This was to be nothing but a bad flu’ through which institutional, partisan, corporate, and geo-political advantage was to be gained. Its origins dark and dank out of a monster live and raw encroaching and extending tentacles intended to rebalance tentative equilibria of global power and influence.

Through the gates of misinformation, disinformation and old-fashioned ignorance came plots fast and furious. We, the small and weak, were to foot a tragic bill. A single government in a small twin-island state had conspired to shut itself off from the rest of the world in order to “protect” us little folks from an imaginary peril.

I was uncharacteristically compelled to publicly dispel absurd untruths. No, the rest of the Americas had not remained “open for business” while we closed. No, slavish obeisance to WHO dictate was not intended to impose a regime of needless caution. Caution was being interpreted as “panic” intended to reinforce control of all that officialdom purveys.

There were “sheep” everywhere. Led to slow torture. They, who claimed to unravel the plot, lay safely apart with all the appurtenances of privilege and advantage. But boxed in from outward flight, as is their wont at times of trouble. This time locked away through plandemic device and the designs of lesser mortals.

Such was the outflow of determined misguidance the global response found tacit expression in the public domain as contrived “overkill” with overwhelming consequences for vulnerable economies and the balance of power big and small.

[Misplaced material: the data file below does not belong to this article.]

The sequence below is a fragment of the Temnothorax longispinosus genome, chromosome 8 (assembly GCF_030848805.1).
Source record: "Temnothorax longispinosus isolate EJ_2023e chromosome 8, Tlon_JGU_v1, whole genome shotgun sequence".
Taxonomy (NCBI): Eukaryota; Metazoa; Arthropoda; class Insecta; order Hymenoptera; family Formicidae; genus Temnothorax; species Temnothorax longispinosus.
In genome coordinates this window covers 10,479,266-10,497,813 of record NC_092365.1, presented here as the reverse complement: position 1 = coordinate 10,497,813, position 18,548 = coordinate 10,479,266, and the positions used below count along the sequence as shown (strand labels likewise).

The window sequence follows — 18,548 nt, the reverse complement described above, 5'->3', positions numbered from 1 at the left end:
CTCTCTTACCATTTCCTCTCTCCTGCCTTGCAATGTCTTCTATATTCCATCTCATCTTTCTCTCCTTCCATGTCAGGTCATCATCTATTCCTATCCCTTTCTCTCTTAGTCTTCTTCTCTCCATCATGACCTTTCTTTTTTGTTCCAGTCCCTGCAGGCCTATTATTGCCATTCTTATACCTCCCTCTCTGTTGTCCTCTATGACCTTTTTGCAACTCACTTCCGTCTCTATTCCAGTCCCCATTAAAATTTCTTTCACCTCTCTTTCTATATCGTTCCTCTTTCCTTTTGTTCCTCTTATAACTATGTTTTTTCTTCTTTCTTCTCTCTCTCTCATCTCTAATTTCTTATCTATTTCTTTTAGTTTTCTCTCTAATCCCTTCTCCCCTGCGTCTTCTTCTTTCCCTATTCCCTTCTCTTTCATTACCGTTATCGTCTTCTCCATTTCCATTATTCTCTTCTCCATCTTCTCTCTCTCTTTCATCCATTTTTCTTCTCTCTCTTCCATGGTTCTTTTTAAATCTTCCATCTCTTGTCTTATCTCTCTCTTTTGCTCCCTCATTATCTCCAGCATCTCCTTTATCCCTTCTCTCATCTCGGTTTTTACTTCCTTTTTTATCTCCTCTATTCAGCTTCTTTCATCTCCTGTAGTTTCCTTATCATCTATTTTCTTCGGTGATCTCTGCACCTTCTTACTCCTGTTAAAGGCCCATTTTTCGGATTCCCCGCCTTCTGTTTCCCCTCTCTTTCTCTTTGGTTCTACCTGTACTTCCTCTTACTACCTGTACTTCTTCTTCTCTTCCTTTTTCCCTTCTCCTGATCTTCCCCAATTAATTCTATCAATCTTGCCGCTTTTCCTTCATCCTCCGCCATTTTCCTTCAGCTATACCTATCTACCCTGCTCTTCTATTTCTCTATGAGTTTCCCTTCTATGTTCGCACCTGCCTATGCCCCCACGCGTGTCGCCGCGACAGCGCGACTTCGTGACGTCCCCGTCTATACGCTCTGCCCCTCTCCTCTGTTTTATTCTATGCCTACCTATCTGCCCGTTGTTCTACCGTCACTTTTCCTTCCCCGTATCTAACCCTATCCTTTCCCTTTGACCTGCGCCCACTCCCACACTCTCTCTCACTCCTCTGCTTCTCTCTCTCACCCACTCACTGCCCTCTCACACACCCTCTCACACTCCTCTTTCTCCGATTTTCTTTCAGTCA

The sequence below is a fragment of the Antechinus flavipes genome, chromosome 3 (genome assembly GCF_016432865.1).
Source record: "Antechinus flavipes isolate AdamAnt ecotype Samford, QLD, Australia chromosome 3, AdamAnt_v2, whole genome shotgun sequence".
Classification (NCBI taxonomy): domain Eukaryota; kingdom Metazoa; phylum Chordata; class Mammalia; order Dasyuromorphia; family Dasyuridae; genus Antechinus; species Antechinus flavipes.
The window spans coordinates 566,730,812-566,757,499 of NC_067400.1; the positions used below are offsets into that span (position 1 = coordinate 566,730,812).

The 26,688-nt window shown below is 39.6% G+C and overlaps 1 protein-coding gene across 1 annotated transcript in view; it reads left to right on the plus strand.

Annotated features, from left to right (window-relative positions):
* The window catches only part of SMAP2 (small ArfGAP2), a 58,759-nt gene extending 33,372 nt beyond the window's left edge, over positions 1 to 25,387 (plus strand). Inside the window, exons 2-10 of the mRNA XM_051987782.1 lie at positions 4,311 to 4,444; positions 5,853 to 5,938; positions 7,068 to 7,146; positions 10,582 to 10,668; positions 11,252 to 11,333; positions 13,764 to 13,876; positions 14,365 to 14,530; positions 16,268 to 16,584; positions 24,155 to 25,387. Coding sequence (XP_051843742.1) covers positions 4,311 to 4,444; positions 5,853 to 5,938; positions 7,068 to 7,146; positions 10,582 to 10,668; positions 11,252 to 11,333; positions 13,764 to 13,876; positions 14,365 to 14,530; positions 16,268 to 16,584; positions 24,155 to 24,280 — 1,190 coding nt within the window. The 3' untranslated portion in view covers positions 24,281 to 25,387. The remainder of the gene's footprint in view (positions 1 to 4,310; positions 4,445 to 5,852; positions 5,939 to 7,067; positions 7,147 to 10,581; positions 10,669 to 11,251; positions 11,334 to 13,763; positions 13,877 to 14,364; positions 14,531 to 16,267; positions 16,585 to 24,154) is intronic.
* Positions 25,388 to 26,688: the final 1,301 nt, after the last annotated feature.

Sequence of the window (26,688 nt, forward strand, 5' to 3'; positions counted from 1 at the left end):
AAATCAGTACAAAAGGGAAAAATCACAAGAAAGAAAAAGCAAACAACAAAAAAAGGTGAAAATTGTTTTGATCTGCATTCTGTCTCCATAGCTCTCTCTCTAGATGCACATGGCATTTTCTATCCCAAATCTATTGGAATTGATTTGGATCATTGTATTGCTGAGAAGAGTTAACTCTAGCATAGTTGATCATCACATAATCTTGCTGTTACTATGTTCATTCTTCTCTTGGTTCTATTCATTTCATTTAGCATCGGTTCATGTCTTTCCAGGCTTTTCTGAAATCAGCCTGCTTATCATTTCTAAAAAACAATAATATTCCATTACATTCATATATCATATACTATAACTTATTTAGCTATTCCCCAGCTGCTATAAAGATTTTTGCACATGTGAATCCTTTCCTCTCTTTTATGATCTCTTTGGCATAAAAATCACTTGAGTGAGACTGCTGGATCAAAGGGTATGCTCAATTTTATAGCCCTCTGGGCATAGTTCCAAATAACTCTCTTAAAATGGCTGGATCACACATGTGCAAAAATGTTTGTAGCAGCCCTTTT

Had science really prevailed over common sense? Had cold calculations in laboratories replaced warm passion and belief? Or could it just be that some were right and others outright wrong?

Having looked before at the contention science often attracts, much of it remained at least vaguely familiar. I had by then witnessed and recorded some of the more accessible scientific evaluations of the anthropogenic contribution to climate change and the accompanying crisis. Many, to today, do not accept the point.

Among them remain those in blissful denial who now lay claim to seamless association with COVID-scepticism and the accompanying unease over pandemic measures. One such advocate pointed repeatedly at the financial fractures being sustained and surmised that livelihoods outdid lives – particularly of the older, sicker, more expendable variety. Almost as if human circumstance routinely subjects itself to simple measures of bipolarity.

But surely, the plot is as deep as it has been wide. How far away, indeed, from contentions over the spherical dimensions of our planet? So much common space for anti-science/anti-proof and the sterile distance social and economic privilege accords.